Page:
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1250 up to 1300

Heinrich der Löwe auf dem ältesten Schweriner Siegel von 1253
Henry the Lion on the oldest Schwerin seal from 1253

Mecklenburg initially only covered one third of the later area. Comprehensive territorial rule was hindered by the distribution of estates. The first divided the Obotrite legacy into the counties of Mecklenburg, Rostock, Werle-Güstrow and Parchim-Richenberg in 1229/1235. Local landlords became supporters of the new regime.

Wealthy landowners became territorial rulers who founded towns where merchants and craftsmen settled. Priests and monks founded convents. They brought Christianity into the state and arranged for the construction of basilica and hall churches. Parishes involved all residents in the organisation of the church municipality. Craftsmen in the towns and villages were organised into guilds. Some of them exported their products.

Großes Stralsunder Koggensiegel von 1329
Large cog emblem of Stralsund, 1329

Barnim I. unites the territorial regions of Pomerania. The local landowners develop into a class of Pomeranian landed gentry. The estates – landed gentry, the cities and the clergy – forge their first alliance in 1278, imposing uniform regional taxation and squeezing the duchy.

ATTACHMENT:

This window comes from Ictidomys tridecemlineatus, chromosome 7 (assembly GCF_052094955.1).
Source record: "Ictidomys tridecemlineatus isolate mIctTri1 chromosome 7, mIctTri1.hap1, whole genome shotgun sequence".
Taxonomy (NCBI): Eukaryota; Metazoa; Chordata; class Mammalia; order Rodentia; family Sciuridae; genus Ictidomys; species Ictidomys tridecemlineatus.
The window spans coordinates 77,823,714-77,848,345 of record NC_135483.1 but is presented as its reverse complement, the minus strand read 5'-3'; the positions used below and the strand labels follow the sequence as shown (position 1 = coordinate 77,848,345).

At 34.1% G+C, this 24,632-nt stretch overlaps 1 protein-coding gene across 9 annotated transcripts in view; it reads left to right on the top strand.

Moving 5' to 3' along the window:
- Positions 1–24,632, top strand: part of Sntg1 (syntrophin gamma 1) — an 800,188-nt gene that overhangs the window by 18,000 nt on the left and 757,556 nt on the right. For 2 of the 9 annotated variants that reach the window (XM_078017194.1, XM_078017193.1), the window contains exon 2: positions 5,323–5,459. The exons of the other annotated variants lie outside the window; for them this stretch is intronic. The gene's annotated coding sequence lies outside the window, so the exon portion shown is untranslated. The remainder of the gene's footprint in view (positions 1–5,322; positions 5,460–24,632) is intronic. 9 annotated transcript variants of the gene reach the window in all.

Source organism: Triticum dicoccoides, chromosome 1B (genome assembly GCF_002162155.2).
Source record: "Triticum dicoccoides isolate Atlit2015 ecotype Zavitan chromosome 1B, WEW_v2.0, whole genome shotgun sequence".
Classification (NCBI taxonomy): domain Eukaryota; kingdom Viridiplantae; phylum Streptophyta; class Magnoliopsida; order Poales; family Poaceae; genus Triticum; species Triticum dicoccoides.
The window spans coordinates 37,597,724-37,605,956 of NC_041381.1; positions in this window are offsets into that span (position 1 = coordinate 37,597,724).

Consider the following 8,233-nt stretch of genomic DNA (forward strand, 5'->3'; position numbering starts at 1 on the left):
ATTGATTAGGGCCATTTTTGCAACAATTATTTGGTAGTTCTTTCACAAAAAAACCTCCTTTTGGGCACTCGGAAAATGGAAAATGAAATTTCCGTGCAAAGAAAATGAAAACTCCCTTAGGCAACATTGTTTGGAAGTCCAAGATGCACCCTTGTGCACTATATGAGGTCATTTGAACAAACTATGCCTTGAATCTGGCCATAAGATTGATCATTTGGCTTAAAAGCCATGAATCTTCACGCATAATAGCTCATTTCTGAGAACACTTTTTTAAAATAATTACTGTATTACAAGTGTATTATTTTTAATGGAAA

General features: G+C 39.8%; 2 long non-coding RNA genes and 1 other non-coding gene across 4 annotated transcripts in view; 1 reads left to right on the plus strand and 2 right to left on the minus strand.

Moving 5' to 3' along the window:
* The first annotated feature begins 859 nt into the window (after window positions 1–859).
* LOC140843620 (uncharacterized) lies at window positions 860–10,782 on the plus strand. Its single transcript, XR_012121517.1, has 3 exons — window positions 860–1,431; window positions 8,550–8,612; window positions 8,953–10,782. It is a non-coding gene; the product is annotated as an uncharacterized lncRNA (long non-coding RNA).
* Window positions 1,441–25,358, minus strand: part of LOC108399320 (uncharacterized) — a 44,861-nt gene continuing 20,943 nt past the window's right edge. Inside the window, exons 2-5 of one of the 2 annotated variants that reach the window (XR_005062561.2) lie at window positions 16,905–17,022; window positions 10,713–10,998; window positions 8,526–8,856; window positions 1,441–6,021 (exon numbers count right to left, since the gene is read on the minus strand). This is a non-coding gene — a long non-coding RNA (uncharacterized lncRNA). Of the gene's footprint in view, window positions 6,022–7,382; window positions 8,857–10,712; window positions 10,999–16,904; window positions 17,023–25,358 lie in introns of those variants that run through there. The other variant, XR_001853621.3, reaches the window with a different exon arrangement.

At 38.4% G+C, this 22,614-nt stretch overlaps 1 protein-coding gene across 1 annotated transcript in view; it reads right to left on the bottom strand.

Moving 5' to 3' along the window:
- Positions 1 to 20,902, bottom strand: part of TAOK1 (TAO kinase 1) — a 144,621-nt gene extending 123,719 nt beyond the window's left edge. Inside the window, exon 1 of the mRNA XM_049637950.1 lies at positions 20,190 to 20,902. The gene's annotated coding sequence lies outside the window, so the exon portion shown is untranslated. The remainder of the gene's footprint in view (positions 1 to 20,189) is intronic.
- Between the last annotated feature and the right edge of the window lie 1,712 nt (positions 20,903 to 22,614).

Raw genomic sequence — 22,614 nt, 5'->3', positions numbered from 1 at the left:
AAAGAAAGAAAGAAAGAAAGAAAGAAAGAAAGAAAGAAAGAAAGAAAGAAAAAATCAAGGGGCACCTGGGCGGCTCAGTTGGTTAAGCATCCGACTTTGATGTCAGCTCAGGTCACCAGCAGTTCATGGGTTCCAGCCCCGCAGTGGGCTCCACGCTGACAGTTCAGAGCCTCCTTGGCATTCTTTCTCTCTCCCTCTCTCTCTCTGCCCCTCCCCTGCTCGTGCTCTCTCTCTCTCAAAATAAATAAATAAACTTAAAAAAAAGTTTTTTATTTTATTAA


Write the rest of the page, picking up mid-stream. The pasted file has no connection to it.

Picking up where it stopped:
Farmland and grassland were created by large scale forest clearances. Wood was required for ships and for the timber frameworks of the new houses. The result is a designed cultural landscape.

Of the 58 states in the late Middle Ages, 30 are founded in the period from 1226 to 1275. The 'Wendian Quarter' emerges within the Hanseatic League, and Stralsund acquires a powerful position. Hanse cities enjoy the prerogative of coinage, impose duties and maintain fleets and armed forces. The patriciate shares power with the clergy. Craftsmen, masons and simple service providers formed the social hierarchy “below.”

Monasteries are the intellectual centres of science and education in Pomerania.

The farmers occupy the lowest rung on the ladder of life, although their dependence on the lords is initially tenuous.

Barnim I., Duke of Pomerania, grants the same rights to Jews as other citizens in 1261.